• Baggage delay insurance: You and your immediate family are entitled to up to $100 per day for up to five days for necessary expenses like clothes, toiletries, etc. This benefit kicks in when your bags are delayed six hours or more.

Use your Chase Sapphire Reserve for dining

The Chase Sapphire Reserve earns 10 points per dollar on Chase Dining purchases with Ultimate Rewards and 3 points per dollar on worldwide dining. That’s a solid 6-20% back at restaurants, per TPG valuations. If you’re like us, you spend thousands per year on dining. It’s not difficult to rack up 10,000 points per year from dining alone — especially considering this 3 points per dollar bonus category includes delivery services like DoorDash.

This earning rate works well with the card’s promotional DoorDash benefits:

  • Complimentary DashPass membership of (at least) one year when you enroll by Dec. 31, 2024 (free delivery on orders totaling more than $12).

Use your Chase Sapphire Reserve for $300 in travel each year

You won’t earn points for the first $300 you spend on travel each cardmember year. That sounds like a bad thing, but it’s not.

Chase reimburses up to $300 in travel purchases after your account anniversary. And because Chase has a broad definition of travel, your credit will automatically trigger for expenses like:

  • Airfare
  • Hotels
  • Timeshares
  • Car rentals
  • Cruises
  • Travel agencies
  • Campgrounds
  • Trains, buses, taxis and limousines
  • Ferries
  • Toll bridges
  • Parking lots and garages

You’ll receive access to this credit as soon as you open the card. Factor this in with the $1,500 in bonus points you’ll receive (per TPG valuations), and you’re looking at a first-year value proposition of $1,800 from opening the Chase Sapphire Reserve. And as long as you spend $300 in travel each year, this credit effectively lowers the card’s $550 annual fee to $250.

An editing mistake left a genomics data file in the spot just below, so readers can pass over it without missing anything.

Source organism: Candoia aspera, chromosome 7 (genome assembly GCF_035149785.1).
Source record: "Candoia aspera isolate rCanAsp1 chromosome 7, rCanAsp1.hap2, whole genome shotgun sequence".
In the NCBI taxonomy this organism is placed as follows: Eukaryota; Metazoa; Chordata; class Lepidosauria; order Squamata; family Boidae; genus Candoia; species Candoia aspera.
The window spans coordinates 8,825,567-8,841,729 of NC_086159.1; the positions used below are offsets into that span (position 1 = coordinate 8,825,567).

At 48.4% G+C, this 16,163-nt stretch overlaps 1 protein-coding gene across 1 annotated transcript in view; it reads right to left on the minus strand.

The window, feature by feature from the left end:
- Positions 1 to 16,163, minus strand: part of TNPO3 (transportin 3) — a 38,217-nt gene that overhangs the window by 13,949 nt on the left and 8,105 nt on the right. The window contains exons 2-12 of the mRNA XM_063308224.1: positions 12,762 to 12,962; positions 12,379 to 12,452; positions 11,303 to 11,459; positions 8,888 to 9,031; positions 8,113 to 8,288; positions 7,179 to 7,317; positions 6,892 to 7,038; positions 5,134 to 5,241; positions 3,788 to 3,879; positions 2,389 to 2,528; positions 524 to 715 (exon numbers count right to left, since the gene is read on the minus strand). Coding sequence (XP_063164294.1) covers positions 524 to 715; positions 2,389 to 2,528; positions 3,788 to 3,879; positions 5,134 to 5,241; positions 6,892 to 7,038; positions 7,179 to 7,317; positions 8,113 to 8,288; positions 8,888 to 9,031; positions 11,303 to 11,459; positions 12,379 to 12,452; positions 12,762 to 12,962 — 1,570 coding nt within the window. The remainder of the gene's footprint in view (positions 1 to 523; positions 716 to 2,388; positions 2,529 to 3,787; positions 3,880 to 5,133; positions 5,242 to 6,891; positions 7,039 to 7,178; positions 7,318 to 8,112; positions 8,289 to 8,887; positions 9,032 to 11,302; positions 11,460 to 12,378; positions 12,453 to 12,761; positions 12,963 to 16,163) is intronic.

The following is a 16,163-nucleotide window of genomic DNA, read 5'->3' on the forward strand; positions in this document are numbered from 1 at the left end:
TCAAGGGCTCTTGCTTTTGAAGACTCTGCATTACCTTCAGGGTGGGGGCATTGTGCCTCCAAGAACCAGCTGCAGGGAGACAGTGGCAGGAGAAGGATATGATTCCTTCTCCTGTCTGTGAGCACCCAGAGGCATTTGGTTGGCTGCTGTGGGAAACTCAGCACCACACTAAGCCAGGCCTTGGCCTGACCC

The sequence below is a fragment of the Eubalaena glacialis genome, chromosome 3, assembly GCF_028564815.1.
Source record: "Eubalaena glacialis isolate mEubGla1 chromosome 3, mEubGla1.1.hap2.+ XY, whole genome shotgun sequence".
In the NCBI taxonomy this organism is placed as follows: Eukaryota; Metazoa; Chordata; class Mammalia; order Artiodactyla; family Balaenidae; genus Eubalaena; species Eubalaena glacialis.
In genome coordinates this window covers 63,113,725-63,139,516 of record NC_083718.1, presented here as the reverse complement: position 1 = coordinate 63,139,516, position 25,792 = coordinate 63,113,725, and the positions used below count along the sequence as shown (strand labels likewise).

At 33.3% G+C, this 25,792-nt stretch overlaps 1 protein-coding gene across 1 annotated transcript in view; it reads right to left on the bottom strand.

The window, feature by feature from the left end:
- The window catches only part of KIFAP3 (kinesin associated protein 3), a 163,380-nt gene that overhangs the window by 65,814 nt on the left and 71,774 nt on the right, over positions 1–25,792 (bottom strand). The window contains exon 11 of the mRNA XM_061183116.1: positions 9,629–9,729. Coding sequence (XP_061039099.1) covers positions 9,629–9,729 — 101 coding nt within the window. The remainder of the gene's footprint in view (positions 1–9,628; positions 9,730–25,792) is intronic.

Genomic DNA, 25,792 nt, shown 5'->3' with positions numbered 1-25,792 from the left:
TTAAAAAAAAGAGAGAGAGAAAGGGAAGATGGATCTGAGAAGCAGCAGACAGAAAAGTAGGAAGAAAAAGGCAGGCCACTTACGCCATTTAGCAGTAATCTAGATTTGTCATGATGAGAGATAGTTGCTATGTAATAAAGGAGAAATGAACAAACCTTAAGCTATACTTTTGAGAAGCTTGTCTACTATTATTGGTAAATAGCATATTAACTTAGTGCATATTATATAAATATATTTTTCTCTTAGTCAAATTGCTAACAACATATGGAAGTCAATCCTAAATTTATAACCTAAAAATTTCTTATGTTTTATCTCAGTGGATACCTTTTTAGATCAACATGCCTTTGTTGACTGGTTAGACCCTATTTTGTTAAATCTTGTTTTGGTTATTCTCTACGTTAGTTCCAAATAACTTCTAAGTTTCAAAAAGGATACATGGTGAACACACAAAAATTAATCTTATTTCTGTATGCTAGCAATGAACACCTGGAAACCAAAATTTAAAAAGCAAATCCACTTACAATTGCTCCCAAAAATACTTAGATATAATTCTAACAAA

When not to use the Chase Sapphire Reserve

There are some situations in which the Chase Sapphire Reserve doesn’t work in your favor.

Don’t use your Chase Sapphire Reserve to pay for non-bonus expenses

The Chase Sapphire Reserve earns 1 point per dollar on all expenses that don’t fall into a bonus category. There are plenty of cards that will better serve you for these purchases. To keep earning Chase Ultimate Rewards, pair the Sapphire Reserve with the Chase Freedom Unlimited®, which earns a flat 1.5% (1.5 points per dollar) on all purchases.


Don’t use your Chase Sapphire Reserve to pay for hotels if you’re pursuing elite status

Earning 10 points per dollar for hotels through the Chase travel portal is undoubtedly alluring — but it’s not for everyone. Because Expedia powers the Chase portal, you are effectively booking your hotel via a third party. That means:

  • You won’t earn elite night credits
  • You won’t earn hotel points
  • If you have elite status, it (almost certainly) won’t be recognized

If you’re chasing elite status — or if you want to enjoy the status you’ve already earned — don’t book your hotel through Chase Travel. We suggest instead that you open a hotel credit card with your favorite hotel chain and book directly with the hotel.

Bottom line

The Chase Sapphire Reserve is worth the $550 annual fee to those who know how to wield it. Thanks to its top-of-the-line travel insurance, its ability to earn 10 Chase points per dollar on select purchases and its $300 annual travel credit, it’s a TPG staff and reader favorite. The card’s 75,000-point bonus isn’t anything to sneeze at, either.

Apply here: Chase Sapphire Reserve with a 75,000-point bonus after spending $4,000 in the first three months of opening a new account.